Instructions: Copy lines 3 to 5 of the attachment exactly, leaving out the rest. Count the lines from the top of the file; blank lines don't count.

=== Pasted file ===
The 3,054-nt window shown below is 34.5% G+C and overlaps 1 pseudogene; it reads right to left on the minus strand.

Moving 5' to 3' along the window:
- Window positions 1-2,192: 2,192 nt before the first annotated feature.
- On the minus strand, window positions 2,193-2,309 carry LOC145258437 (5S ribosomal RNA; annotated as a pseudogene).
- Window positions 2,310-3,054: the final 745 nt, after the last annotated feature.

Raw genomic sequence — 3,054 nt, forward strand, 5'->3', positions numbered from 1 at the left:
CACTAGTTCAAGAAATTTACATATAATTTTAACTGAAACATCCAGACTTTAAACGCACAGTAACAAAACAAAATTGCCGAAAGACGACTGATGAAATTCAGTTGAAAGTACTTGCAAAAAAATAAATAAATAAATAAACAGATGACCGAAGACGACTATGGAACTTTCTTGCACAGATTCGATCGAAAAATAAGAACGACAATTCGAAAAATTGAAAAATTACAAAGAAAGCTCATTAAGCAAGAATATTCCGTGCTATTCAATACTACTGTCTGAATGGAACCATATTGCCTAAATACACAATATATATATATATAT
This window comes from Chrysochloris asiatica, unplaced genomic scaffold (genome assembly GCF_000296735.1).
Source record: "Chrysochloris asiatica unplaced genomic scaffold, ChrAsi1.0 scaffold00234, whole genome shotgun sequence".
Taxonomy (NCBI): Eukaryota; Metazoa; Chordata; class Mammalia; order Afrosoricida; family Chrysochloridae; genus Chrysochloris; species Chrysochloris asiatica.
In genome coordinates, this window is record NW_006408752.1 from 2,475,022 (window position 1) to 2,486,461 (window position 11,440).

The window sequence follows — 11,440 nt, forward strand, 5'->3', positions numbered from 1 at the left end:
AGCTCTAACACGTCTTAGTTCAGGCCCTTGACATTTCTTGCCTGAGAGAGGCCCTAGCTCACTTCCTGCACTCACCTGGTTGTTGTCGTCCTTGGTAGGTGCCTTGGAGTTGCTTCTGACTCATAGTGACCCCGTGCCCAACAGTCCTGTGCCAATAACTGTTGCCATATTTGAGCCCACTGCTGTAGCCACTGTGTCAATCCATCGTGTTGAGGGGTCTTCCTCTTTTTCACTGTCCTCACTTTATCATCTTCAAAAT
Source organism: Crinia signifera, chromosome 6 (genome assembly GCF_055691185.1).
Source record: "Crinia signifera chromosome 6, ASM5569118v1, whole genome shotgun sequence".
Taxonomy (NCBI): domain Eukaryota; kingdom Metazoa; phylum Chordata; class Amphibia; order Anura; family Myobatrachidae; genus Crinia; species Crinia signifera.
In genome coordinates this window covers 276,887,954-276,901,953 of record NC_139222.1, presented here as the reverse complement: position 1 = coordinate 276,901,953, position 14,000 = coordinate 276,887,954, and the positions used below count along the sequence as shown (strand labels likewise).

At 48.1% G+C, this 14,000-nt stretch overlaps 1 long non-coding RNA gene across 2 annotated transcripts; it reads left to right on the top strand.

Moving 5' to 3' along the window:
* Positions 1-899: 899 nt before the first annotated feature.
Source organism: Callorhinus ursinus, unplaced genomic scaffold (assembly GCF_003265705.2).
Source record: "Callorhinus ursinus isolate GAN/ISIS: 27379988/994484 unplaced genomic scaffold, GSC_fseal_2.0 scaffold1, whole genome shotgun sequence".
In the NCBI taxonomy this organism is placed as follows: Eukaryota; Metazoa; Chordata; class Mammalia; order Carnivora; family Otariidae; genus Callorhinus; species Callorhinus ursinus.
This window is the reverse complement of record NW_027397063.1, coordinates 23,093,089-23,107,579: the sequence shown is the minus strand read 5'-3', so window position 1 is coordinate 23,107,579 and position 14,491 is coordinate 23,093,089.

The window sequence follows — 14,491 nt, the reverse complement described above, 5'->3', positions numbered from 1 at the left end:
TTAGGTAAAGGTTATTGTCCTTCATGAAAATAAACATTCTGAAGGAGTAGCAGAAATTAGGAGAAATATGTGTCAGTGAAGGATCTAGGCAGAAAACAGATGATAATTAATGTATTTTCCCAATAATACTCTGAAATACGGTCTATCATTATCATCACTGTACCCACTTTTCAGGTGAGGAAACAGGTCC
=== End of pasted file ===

- Window positions 1-2,192: 2,192 nt before the first annotated feature.
- On the minus strand, window positions 2,193-2,309 carry LOC145258437 (5S ribosomal RNA; annotated as a pseudogene).
- Window positions 2,310-3,054: the final 745 nt, after the last annotated feature.